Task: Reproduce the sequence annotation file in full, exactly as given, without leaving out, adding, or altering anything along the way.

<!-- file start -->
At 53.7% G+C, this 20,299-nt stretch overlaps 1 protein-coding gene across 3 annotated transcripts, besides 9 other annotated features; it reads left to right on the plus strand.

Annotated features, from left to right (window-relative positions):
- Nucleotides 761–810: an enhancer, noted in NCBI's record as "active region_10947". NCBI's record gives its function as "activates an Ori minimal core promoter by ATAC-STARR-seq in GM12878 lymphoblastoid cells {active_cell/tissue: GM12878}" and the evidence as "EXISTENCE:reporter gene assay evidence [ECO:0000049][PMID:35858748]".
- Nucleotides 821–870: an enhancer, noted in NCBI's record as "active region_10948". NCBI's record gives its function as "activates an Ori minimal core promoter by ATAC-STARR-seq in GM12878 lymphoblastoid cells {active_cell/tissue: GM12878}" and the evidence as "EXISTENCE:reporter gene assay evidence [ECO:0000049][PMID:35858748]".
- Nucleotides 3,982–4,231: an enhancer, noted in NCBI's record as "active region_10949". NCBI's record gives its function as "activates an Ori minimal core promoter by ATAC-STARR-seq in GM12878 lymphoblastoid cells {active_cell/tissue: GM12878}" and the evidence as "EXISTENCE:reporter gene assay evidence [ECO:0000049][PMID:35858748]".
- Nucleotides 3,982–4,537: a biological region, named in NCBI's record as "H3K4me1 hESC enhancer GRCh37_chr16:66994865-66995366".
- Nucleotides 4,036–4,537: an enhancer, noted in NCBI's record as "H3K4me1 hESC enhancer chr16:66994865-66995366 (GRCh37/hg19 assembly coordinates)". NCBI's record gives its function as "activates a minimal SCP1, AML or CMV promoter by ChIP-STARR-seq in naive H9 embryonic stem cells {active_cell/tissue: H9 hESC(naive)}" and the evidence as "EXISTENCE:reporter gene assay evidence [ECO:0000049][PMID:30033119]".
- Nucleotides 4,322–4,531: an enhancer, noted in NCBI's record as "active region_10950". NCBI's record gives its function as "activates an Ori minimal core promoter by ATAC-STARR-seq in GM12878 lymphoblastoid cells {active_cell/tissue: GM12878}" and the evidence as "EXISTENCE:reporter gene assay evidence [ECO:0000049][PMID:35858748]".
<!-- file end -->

At 53.7% G+C, this 20,299-nt stretch overlaps 1 protein-coding gene across 3 annotated transcripts, besides 9 other annotated features; it reads left to right on the plus strand.

Annotated features, from left to right (window-relative positions):
- Nucleotides 761–810: an enhancer, noted in NCBI's record as "active region_10947". NCBI's record gives its function as "activates an Ori minimal core promoter by ATAC-STARR-seq in GM12878 lymphoblastoid cells {active_cell/tissue: GM12878}" and the evidence as "EXISTENCE:reporter gene assay evidence [ECO:0000049][PMID:35858748]".
- Nucleotides 821–870: an enhancer, noted in NCBI's record as "active region_10948". NCBI's record gives its function as "activates an Ori minimal core promoter by ATAC-STARR-seq in GM12878 lymphoblastoid cells {active_cell/tissue: GM12878}" and the evidence as "EXISTENCE:reporter gene assay evidence [ECO:0000049][PMID:35858748]".
- Nucleotides 3,982–4,231: an enhancer, noted in NCBI's record as "active region_10949". NCBI's record gives its function as "activates an Ori minimal core promoter by ATAC-STARR-seq in GM12878 lymphoblastoid cells {active_cell/tissue: GM12878}" and the evidence as "EXISTENCE:reporter gene assay evidence [ECO:0000049][PMID:35858748]".
- Nucleotides 3,982–4,537: a biological region, named in NCBI's record as "H3K4me1 hESC enhancer GRCh37_chr16:66994865-66995366".
- Nucleotides 4,036–4,537: an enhancer, noted in NCBI's record as "H3K4me1 hESC enhancer chr16:66994865-66995366 (GRCh37/hg19 assembly coordinates)". NCBI's record gives its function as "activates a minimal SCP1, AML or CMV promoter by ChIP-STARR-seq in naive H9 embryonic stem cells {active_cell/tissue: H9 hESC(naive)}" and the evidence as "EXISTENCE:reporter gene assay evidence [ECO:0000049][PMID:30033119]".
- Nucleotides 4,322–4,531: an enhancer, noted in NCBI's record as "active region_10950". NCBI's record gives its function as "activates an Ori minimal core promoter by ATAC-STARR-seq in GM12878 lymphoblastoid cells {active_cell/tissue: GM12878}" and the evidence as "EXISTENCE:reporter gene assay evidence [ECO:0000049][PMID:35858748]".